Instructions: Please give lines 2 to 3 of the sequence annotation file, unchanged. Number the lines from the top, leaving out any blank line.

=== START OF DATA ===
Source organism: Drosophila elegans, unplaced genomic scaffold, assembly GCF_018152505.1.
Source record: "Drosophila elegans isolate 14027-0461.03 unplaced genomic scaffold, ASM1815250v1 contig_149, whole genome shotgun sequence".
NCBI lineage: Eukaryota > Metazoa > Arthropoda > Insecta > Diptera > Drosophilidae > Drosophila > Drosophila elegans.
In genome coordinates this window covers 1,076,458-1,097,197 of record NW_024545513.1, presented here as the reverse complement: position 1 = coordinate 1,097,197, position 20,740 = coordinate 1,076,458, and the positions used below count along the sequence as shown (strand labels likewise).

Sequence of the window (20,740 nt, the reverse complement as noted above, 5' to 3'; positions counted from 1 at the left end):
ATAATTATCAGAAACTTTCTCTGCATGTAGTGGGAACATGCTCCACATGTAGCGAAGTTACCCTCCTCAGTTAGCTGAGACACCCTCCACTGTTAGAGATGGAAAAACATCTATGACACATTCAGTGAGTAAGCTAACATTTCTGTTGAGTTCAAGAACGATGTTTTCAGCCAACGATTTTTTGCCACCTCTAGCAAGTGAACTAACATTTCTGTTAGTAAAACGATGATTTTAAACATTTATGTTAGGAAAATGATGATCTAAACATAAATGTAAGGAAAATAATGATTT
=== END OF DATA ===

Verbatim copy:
Source record: "Drosophila elegans isolate 14027-0461.03 unplaced genomic scaffold, ASM1815250v1 contig_149, whole genome shotgun sequence".
NCBI lineage: Eukaryota > Metazoa > Arthropoda > Insecta > Diptera > Drosophilidae > Drosophila > Drosophila elegans.